M/V Plancius can accommodate 110 passengers in 53 passenger cabins with private toilet and shower: 26 twin cabins with window, 2 twin deluxe cabins, 10 superior cabins, 9 twin porthole cabins, 2 triple porthole cabins, 4 quadruple porthole cabins.
All cabins offer lower berths (either two single beds or one queen-size bed), except for the 4 quadruple cabins (2 bunk beds), and 2 triple cabins (1 bunk bed plus 1 lower bed). The vessel offers a restaurant/lecture room and a spacious observation lounge with large windows, offering full panorama view.
The ship has large open deck spaces, giving excellent opportunities to enjoy the scenery and wildlife. She is furthermore equipped with 10 Mark V zodiacs, including 40 HP 4-stroke outboard engines.
Voyages in the Arctic and Antarctic regions are primarily defined by an exploratory educational travel program, spending as much time ashore as possible. The vessel is ice-strengthened and was specially built for oceanographic voyages.
The ship is manned by 17 nautical crew, 19 hotel staff (6 chefs, 1 hotel manager, 1 steward-barman and 11 stewards / cabin cleaners), 8 expedition staff (1 expedition leader and 7 guides-lecturers) and 1 doctor.
Lost World Adventures itineraries can be tailor-made according to your plans and preferences: budget, hotel selections, travel dates, optional excursions, length of trip, etc.
In the afternoon, embark in Ushuaia, Tierra del Fuego, Argentina, the southernmost city in the world located at the Beagle Channel and sail through this scenic waterway for the rest of the evening.
During today and tomorrow we sail across the Drake Passage. When we cross the Antarctic Convergence, we arrive in the circum-Antarctic up welling zone.
In this area we may meet Wandering Albatrosses, Grey Headed Albatrosses, Black-browed Albatrosses, Light-mantled Sooty Albatrosses, Cape Pigeons, Southern Fulmars, Wilson’s Storm Petrels, Blue Petrels and Antarctic Petrels. Near the South Shetland Islands, we glimpse at the first icebergs.
The Master of the vessel may decide to sail the narrow English Strait between Robert Island and Greenwich Island or McFarlane Strait between Greenwich Island and Livingston Island if the conditions are favourable. Then we might be able to enter Antarctic coastal waters in the late evening of the third day and see Aitcho Island at the South Shetlands.
If the conditions do not allow us to manoeuvre through the English Strait then we continue sailing South of Livingston. These volcanic islands or the South Shetlands are windswept and often shrouded in mist and fog, but do offer subtle pleasures.
There is a nice variety of flora (mosses, lichens and flowering grasses) and fauna, such as Gentoo Penguins, Chinstrap Penguins and southern Giant Petrels.
We may start our first day in Antarctica with a landing at Hannah Point, where we will find a nice variety of Gentoo Penguins, Chinstraps and southern Giant Petrels, as well as Elephant Seals hauling out on the beach. At Deception Island is a subducted crater, which opens into the sea creating a natural harbour for the ship.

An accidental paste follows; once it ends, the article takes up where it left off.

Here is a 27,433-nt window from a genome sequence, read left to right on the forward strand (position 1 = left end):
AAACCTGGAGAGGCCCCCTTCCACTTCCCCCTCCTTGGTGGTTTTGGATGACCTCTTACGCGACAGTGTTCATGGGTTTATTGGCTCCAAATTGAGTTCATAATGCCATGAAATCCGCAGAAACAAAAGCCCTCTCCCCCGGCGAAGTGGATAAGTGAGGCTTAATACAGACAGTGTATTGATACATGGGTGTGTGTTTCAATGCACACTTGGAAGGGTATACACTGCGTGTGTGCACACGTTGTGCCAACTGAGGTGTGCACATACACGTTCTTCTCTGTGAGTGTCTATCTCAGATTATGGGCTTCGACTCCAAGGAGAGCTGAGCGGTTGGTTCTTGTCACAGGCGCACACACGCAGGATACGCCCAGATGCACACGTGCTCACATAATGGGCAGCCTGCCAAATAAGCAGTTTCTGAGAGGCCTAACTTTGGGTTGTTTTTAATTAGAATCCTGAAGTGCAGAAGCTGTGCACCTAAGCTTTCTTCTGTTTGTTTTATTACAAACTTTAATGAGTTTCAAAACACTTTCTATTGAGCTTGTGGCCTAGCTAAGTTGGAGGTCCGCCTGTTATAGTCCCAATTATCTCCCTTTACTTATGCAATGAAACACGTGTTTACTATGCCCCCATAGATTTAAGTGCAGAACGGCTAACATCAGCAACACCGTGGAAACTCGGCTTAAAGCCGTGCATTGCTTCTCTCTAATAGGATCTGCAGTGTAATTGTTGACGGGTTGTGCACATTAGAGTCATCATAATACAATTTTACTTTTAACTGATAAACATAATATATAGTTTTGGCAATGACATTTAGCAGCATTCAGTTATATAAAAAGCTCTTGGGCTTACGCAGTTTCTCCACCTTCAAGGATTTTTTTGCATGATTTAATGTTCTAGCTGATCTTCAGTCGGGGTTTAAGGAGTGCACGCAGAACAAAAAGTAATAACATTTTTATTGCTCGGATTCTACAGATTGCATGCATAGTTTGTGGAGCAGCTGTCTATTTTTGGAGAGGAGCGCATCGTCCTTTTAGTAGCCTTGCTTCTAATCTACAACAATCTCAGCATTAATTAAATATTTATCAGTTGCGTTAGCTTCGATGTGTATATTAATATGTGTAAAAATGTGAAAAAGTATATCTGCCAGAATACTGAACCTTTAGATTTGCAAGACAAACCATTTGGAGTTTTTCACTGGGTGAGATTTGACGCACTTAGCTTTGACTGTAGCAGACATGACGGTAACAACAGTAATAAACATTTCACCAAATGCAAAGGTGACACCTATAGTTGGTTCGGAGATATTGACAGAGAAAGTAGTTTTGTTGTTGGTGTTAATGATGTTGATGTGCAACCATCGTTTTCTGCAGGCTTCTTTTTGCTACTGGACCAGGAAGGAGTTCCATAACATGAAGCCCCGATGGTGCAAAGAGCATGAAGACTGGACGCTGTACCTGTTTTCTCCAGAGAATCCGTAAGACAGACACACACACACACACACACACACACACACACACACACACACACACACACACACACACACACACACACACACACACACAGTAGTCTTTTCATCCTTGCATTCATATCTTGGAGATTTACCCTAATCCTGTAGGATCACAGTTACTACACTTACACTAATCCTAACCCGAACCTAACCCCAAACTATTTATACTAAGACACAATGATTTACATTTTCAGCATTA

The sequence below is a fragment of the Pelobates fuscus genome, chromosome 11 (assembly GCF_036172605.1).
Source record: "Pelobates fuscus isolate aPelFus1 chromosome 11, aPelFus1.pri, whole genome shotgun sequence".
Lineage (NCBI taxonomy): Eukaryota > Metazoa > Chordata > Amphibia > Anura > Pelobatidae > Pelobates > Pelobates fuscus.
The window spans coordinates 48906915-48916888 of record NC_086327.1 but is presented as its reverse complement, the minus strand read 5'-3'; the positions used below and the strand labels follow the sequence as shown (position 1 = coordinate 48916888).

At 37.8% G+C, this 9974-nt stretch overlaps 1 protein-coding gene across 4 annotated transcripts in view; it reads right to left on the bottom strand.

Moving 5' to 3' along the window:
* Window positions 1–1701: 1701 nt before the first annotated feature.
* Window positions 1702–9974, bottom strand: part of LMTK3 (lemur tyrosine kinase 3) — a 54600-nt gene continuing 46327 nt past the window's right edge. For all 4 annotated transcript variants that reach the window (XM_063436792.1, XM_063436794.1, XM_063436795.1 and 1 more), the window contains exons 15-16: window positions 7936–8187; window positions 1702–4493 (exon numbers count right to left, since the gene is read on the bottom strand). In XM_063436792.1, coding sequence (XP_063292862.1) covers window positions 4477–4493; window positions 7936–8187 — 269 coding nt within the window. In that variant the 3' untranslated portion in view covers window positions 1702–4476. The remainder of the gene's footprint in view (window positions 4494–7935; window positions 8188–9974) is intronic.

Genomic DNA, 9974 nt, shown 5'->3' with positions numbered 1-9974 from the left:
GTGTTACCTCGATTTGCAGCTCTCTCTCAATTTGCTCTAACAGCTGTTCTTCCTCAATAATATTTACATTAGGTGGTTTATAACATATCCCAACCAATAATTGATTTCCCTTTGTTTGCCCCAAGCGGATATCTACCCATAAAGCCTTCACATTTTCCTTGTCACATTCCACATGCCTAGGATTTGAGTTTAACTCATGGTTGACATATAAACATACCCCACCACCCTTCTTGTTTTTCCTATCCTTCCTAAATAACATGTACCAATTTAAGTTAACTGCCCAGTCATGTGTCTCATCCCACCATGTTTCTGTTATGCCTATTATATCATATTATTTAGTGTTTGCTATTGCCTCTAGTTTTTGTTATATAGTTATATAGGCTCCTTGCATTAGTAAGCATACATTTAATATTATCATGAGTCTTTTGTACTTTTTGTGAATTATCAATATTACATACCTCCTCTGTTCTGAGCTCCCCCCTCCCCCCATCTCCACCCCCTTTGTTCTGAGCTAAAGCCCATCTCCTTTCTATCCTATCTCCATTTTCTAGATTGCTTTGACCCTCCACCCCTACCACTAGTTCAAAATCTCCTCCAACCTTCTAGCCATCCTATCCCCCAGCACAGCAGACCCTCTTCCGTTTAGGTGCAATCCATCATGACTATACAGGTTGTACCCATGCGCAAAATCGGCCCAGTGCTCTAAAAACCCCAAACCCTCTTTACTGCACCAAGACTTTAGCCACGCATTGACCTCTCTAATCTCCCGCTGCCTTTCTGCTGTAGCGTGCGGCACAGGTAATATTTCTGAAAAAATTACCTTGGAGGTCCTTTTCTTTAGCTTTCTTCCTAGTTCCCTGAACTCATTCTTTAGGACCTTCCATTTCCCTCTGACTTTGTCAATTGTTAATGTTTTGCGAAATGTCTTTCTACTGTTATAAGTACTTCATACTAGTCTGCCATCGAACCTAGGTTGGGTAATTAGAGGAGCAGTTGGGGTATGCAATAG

Here we find hot springs, an abandoned whaling station, thousands of Cape Petrels and many Kelp Gulls, Brown and South Polar Skuas and Antarctic Terns. Wilson’s Storm Petrels and Black-bellied Storm Petrels nest in the ruins of the whaling station in Whalers Bay.
On our way further South we call at Cuverville Island, a small precipitous island, nestled between the mountains of the Antarctic Peninsula and Rongé Island. It contains a large colony of Gentoo Penguins and breeding pairs of Brown Skuas. In Neko Harbour and Paradise Bay with its myriad icebergs and deep cut fjords, we have the opportunity to set foot on the Antarctic Continent.
We aim for a for zodiac cruise between the icebergs in the inner parts of the amazing water way of Paradise Bay. We sail through the spectacular Lemaire Channel to Petermann Island offering Adélie Penguins and Blue-eyed Shags.
We also try to land at Pléneau Island with a fair chances to encounter Humpback and Minke Whales. Overnight we head south along the Argentine Islands to Crystal Sound, and cross the Polar Circle in the morning. We aim to make a landing at the abandoned British station on Detaille Island which is likely to be our furthest south.
The landscape is very impressive with very high mountains and huge glaciers. We may reach the Fish Islands on the way northwards were we encounter one of the southernmost Adélie Penguin and Blue-eyed Shag colonies in the Antarctic Peninsula.
Sailing north again through Neumayer Channel and Gerlache Strait, we arrive at the Melchior Islands with a very beautiful landscape with icebergs, where we may encounter Leopard Seals, Crabeater Seals and whales. Throughout this area offers excellent opportunities for kayaking and diving in the pristine Antarctic environment.
Kayaking - Paddle your way through the Polar waters.
An optional activity, kayaking is a fantastic way to explore the shorelines of the Polar Regions. You’ll set out from your mother ship in the calm waters of a secluded bay, exploring the coastline at your own pace. Paddling your way through the quiet of the scenery you’ll be able to fully enjoy the serene beauty of the Arctic or Antarctic landscapes that surround you.
Polar Diving - Dive into the beautiful deep blue.
If you’re searching for a way to expand your diving experience, join us on one of our diving cruises. Experienced divers will have the chance to glide through the amazing blue waters of the Arctic or Antarctic.
Return voyage across the Drake Passage where we again have a chance of seeing many seabirds.
Morning arrival in Ushuaia. Disembark after breakfast.
|$9,650.00 per person, based on double occupancy
Price based on Twin Porthole cabin.
International and domestic airfare
We had a wonderful trip. The travel agent was helpful and accessible and easy to deal with. Our guides were very knowledgable.
- Robert P, Mar 2013